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August 15, 2017

Inner City Lives Again at Feinstein’s/54Below

Feinstein’s/54 Below is one of the best venues for revisiting lesser known or forgotten musicals, but its August 17th reunion concert of the short-lived 1971 musical Inner City has a greater goal. It’s an important step for a show trying to make a comeback. Director Michael Boyd and music director Rob Baumgartner, who realized their mutual love for the show in a Facebook group, joined forces in 2012 with a mission to get Inner City produced again.

Inner City: A Street Cantata opened at the Ethel Barrymore Theater on December 19, 1971. After receiving mostly bad reviews it closed on March 11, 1972, playing 97 performances. Blues and gospel singer Linda Hopkins won a Tony Award for her performance.

Many believe this musical to be the first all-female collaboration on Broadway. The lyrics were by poet and playwright Eve Merriam, whose 1969 book The Inner City of Mother Goose was the basis for the show. The book took Mother Goose rhymes and changed the lines to reflect the lives of inner city dwellers, returning to the Mother Goose roots of social commentary. The poems depicted street violence, slums, and corrupt politicians. Many thought the children’s book glamorized crime, and it became, according to Merriam’s son, the second most-challenged book in U.S. libraries in the early 1970s and, according to Merriam, “just about the most banned book in the country.” An Orange County, California, teacher was fired for simply loaning his copy to a student.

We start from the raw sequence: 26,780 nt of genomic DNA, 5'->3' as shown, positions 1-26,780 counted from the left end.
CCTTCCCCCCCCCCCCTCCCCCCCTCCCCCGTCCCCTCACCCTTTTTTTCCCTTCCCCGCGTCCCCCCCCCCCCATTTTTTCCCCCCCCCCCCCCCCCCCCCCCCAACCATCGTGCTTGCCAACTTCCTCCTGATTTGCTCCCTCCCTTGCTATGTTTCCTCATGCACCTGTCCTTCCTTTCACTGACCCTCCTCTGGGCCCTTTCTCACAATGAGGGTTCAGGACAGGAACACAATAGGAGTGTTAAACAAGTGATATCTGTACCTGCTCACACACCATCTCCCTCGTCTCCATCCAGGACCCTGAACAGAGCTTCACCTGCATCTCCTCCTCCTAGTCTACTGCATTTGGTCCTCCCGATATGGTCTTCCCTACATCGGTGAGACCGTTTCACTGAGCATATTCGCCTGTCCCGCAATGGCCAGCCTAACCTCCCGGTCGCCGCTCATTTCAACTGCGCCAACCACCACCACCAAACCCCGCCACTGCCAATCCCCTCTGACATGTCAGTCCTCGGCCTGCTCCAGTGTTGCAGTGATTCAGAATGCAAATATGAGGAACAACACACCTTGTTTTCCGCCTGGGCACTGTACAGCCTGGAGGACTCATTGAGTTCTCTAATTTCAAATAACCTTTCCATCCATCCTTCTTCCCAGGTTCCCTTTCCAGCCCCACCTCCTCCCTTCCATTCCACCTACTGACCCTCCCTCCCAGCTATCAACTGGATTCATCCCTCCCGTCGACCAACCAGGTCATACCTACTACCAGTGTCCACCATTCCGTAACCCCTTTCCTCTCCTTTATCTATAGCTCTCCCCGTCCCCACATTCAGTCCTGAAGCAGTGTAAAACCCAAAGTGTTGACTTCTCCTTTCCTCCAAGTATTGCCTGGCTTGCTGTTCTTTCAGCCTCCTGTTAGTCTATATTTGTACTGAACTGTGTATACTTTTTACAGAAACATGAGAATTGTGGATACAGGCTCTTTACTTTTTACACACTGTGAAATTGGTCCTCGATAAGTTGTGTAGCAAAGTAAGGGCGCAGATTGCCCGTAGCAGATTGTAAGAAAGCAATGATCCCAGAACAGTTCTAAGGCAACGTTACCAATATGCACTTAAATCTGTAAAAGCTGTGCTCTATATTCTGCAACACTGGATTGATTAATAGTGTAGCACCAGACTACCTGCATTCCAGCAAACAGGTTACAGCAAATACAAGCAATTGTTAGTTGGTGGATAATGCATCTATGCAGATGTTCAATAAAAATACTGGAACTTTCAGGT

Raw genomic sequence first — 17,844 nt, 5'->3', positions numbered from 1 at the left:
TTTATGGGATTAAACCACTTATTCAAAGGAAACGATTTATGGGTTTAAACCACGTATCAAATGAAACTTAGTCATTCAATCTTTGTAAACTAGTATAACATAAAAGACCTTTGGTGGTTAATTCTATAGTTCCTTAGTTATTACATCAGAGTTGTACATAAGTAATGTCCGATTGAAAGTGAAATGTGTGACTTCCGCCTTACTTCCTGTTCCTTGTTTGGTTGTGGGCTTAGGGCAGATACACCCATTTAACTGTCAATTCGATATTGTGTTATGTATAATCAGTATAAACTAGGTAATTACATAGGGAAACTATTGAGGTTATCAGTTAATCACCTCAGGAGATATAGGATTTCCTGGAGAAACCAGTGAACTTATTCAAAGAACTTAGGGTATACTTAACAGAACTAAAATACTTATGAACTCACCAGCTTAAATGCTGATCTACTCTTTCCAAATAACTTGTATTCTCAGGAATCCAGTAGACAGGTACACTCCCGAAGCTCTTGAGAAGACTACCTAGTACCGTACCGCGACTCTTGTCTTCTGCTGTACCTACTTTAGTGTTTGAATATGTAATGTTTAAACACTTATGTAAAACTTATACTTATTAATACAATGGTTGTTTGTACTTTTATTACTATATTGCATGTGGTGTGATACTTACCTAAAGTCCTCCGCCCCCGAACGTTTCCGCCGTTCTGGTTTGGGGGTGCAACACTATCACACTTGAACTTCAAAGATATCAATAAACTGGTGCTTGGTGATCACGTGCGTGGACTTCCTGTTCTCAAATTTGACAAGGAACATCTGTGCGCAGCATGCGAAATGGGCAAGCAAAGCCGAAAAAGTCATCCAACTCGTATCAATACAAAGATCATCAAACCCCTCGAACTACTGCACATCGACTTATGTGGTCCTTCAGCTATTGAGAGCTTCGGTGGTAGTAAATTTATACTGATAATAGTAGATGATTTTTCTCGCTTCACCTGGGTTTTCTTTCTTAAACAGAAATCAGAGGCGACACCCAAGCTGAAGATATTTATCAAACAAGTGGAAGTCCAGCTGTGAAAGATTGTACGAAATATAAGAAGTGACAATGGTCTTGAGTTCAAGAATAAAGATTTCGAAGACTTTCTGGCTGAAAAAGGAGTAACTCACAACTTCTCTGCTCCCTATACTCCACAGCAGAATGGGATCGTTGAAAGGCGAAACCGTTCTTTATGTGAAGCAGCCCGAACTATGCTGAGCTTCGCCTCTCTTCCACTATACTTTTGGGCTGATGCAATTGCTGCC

Most of Merriam’s work explored feminist themes, with other books such as After Nora Slammed the Door: the Women’s Unfinished Revolution (1964) and a children’s book called Mommies at Work (1960). She also wrote the first network (CBS) documentary on women’s rights (“We the Women”) and wrote another musical called The Club (1976) that had men, played by women, making derogatory marks about women in a private club.

For Inner City, Merriam teamed up with Helen Miller, a composer of popular 1960s songs such as Gene Pitney’s “It Hurts to Be in Love” and the Shirelles’ “Foolish Little Girl.” Neither wrote another score for Broadway. Another player of note is associate producer Harvey Milk, who began his career as the director’s assistant on his previous shows. After the show closed, Milk moved to San Francisco and began a political career.

Boyd was 15 when Inner City opened on Broadway, and he estimates seeing it five to 10 times during its run (student rush tickets were $3 back then, he reminded me). He found the show by following the work of the show’s director and conceiver Tom
O’Horgan, who had directed Hair, Jesus Christ Super Star, and Lenny (a play about Lenny Bruce), all of which were still running when Inner City opened. “If his name was attached to it, I was going,” Boyd said.

The poor reviews frustrated Boyd, and he recalled that many believed that there was a backlash against the director—he had four shows running on Broadway, all about the counter-culture. Boyd’s experience in that theater was not what he saw reflected in the reviews. “I saw the show a number of times in the days when obligatory standing ovations were not the norm,” he said. “And people were standing and cheering.

As time went on, Boyd knew the show needed another life.

Boyd had been trying to get the show revived since 1990, but had gotten nowhere. Even if producers were intrigued enough to look up information on the show, they saw that it had been a failure. There was nothing to draw them in. “It was like pulling teeth,” he said. “If you didn’t get a name in there, they weren’t interested.

But now the